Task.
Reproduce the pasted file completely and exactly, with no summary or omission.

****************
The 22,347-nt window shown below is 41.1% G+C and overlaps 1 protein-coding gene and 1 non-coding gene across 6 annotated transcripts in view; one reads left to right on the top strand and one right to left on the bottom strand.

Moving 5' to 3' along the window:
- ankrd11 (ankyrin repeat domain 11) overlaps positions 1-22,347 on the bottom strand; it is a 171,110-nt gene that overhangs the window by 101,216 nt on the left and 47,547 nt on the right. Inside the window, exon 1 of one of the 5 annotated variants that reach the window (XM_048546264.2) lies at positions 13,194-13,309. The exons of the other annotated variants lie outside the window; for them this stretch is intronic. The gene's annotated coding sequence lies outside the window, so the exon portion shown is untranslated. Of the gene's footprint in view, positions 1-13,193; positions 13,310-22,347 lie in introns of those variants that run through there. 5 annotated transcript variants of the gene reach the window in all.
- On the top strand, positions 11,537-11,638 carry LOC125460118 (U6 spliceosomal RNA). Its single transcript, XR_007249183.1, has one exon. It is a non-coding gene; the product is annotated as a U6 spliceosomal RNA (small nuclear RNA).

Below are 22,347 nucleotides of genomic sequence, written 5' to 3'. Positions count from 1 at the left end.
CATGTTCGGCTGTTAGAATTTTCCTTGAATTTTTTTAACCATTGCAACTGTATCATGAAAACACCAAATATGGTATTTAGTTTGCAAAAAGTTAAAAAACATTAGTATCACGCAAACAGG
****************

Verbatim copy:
The 22,347-nt window shown below is 41.1% G+C and overlaps 1 protein-coding gene and 1 non-coding gene across 6 annotated transcripts in view; one reads left to right on the top strand and one right to left on the bottom strand.

Moving 5' to 3' along the window:
- ankrd11 (ankyrin repeat domain 11) overlaps positions 1-22,347 on the bottom strand; it is a 171,110-nt gene that overhangs the window by 101,216 nt on the left and 47,547 nt on the right. Inside the window, exon 1 of one of the 5 annotated variants that reach the window (XM_048546264.2) lies at positions 13,194-13,309. The exons of the other annotated variants lie outside the window; for them this stretch is intronic. The gene's annotated coding sequence lies outside the window, so the exon portion shown is untranslated. Of the gene's footprint in view, positions 1-13,193; positions 13,310-22,347 lie in introns of those variants that run through there. 5 annotated transcript variants of the gene reach the window in all.
- On the top strand, positions 11,537-11,638 carry LOC125460118 (U6 spliceosomal RNA). Its single transcript, XR_007249183.1, has one exon. It is a non-coding gene; the product is annotated as a U6 spliceosomal RNA (small nuclear RNA).

Below are 22,347 nucleotides of genomic sequence, written 5' to 3'. Positions count from 1 at the left end.
CATGTTCGGCTGTTAGAATTTTCCTTGAATTTTTTTAACCATTGCAACTGTATCATGAAAACACCAAATATGGTATTTAGTTTGCAAAAAGTTAAAAAACATTAGTATCACGCAAACAGG